Alice in Chains

Alice in Chains have had a rough ride since their hay day in the early Nineties. They released an album in 1995 and soon after went on an indefinite hiatus. In 2002, their lead vocalist, Layne Staley died of a drug overdose and it took until 2006 for the band to recover and find a satisfactory replacement in William DuVall.

In 2009, after a 14-year hiatus, the band released their comeback album Black Gives Way to Blue. With this album the band needed to prove they still had “it” and could appear relevant with the music today.  The album led to high critical praise and commercial success.  Now all the band had to do is follow up Black Gives Way to Blue and maintain their comeback… enter The Devil Put Dinosaurs Here.

Let ‘s start off by saying that if you listened to Black Gives Way to Blue there won’t be any surprises here.  Within the first 10 seconds of the opening track and single, “Hollow,” it’s easy to pick up on the band’s staple sounds.  Low tuned, crunchy guitar music, with a steady drum beat compile to remind listeners that they are still Alice in Chains. The pace of the music naturally leads to above average track lengths that doesn’t appear long as the music overall just takes it’s time. These are all things that have traditionally made Alice in Chains who they are and will assuredly be appreciated by long time fans that still enjoyed Black Gives Way to Blue.

One major change up is the overall mood of the album. Alice in Chains have taken a much lighter approach to their writing and the flow of the album. On tracks like “Scalpel” they even include some fun acoustic melodies.  It is instances like this that keep the album fresh and exciting while maintaining a cohesive sound throughout. One instance of this is the hard-hitting bass driven track “Stone.”  The album then ends on a mellow note adding back in some acoustics.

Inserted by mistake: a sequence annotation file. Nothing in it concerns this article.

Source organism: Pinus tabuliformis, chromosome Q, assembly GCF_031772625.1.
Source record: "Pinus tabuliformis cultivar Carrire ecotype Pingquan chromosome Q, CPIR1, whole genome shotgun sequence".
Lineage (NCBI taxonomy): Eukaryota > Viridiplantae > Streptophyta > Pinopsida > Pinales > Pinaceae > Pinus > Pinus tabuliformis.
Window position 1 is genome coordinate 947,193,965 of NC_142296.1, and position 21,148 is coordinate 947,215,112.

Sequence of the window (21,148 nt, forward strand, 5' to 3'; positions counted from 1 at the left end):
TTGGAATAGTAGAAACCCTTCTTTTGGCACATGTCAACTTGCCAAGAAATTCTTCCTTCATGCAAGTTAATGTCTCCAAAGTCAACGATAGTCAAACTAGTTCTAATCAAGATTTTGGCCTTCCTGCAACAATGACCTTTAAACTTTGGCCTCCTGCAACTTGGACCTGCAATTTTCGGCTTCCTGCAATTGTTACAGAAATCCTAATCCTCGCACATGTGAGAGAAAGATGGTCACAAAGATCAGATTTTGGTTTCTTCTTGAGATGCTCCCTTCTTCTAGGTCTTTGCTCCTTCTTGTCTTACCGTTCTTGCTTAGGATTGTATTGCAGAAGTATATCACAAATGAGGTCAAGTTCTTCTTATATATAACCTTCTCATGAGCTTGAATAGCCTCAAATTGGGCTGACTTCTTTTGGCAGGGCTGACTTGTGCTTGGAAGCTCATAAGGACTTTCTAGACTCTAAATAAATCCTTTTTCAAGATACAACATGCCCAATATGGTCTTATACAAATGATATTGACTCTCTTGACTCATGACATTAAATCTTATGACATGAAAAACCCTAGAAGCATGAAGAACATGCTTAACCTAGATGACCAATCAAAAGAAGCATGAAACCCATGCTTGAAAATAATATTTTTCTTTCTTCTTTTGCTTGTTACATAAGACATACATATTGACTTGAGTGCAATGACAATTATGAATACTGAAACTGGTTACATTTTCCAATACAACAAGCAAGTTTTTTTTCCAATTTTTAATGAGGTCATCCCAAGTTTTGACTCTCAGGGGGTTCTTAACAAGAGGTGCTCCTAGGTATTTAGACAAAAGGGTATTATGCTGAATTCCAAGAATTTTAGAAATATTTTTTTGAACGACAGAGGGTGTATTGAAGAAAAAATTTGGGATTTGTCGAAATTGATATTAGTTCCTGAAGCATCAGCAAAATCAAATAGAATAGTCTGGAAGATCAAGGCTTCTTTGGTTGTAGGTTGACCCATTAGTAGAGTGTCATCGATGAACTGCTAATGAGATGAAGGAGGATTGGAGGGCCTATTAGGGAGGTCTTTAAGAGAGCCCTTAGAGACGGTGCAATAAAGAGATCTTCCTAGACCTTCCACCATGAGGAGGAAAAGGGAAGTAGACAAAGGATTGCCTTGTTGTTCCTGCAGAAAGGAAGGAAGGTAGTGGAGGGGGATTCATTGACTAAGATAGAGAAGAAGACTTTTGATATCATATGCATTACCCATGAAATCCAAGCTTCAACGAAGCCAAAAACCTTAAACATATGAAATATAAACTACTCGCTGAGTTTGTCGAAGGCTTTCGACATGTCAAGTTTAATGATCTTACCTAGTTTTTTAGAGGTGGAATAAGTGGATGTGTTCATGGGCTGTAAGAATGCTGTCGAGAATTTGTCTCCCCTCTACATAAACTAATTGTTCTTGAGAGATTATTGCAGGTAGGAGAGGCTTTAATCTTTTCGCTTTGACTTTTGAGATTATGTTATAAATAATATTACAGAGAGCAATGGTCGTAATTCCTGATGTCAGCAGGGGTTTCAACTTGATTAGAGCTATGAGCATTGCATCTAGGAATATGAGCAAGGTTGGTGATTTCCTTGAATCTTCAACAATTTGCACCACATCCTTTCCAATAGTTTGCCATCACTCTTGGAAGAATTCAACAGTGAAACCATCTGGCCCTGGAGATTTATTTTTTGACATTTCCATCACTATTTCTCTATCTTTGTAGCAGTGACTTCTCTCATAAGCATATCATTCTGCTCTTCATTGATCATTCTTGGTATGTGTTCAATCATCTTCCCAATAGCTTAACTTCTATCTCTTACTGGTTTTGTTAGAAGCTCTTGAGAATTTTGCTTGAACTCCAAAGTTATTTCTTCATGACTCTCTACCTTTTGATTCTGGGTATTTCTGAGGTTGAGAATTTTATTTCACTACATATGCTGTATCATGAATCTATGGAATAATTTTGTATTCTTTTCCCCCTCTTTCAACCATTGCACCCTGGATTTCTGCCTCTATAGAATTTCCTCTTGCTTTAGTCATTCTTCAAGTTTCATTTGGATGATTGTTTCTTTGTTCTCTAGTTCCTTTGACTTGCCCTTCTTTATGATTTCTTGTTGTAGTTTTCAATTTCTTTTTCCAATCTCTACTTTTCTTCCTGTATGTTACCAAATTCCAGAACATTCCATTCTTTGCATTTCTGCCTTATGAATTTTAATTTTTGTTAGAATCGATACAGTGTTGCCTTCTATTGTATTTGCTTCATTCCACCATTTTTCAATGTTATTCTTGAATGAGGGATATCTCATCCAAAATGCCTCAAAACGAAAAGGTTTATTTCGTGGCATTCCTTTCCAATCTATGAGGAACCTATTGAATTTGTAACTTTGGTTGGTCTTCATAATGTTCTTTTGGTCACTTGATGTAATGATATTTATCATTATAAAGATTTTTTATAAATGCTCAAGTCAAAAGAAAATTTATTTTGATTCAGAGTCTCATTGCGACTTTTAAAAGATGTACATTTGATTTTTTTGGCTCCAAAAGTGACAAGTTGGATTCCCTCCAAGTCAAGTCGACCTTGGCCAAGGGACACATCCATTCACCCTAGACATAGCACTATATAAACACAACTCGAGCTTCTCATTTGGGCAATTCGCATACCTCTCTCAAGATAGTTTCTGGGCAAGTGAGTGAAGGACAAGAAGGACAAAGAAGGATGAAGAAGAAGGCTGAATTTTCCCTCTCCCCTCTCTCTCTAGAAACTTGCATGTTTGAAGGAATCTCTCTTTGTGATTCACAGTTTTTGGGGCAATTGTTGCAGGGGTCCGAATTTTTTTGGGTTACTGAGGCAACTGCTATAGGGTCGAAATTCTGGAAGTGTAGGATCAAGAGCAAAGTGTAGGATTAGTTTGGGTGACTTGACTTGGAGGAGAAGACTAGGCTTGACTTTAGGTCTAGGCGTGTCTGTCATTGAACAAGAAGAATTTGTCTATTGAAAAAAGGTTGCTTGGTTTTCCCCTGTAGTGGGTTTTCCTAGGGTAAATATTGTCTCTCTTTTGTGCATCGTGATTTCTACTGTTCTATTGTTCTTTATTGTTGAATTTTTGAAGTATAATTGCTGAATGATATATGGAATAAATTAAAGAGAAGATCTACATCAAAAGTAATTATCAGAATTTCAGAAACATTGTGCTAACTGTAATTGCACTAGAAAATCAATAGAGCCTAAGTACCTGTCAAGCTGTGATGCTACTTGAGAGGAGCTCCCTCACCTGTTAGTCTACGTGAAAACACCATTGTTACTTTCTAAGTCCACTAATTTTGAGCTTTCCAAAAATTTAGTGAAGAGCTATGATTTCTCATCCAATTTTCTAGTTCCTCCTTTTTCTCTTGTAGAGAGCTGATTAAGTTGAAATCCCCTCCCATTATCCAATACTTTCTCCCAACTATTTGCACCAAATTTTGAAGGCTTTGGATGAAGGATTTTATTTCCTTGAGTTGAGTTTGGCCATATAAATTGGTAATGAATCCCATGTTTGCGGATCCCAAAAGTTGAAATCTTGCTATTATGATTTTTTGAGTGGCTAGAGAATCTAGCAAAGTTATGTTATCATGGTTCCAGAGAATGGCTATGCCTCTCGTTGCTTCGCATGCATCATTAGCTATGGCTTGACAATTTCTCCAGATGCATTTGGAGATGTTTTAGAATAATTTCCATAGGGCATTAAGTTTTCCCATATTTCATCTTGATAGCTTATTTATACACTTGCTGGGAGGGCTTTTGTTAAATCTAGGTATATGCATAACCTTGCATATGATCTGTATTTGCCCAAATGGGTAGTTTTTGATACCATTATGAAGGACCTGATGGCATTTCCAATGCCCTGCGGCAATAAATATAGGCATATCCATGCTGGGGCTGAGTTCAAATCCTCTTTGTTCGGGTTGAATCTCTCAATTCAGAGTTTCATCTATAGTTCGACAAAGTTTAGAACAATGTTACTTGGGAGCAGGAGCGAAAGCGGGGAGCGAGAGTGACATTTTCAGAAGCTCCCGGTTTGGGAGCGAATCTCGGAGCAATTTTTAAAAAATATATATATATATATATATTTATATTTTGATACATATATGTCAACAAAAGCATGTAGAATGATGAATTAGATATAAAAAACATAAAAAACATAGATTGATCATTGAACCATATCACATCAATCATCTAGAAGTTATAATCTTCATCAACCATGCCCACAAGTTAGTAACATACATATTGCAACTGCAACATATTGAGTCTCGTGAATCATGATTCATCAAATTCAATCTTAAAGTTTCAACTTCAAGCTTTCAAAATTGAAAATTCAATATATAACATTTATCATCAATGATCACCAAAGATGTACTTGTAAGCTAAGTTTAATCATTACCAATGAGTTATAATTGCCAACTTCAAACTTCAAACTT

While there isn’t really much on the album that moves the band forward musically, The Devil Put Dinosaurs Here is good follow-up to Black Gives Way to Blue and shows that the band definitely has some staying power. Fans of Alice in Chains will still enjoy the album as it is thick with distinct sounds that the band has always been identified with.  Newcomers, however, would need to come armed with a sense of musical patience as Alice in chains tends to take the content of a three minute song and make it last four to six minutes.  This is what makes the band unique and interesting, but it may not be for everybody.                                                                                                    - Josh Allsopp

Review Score: 8/10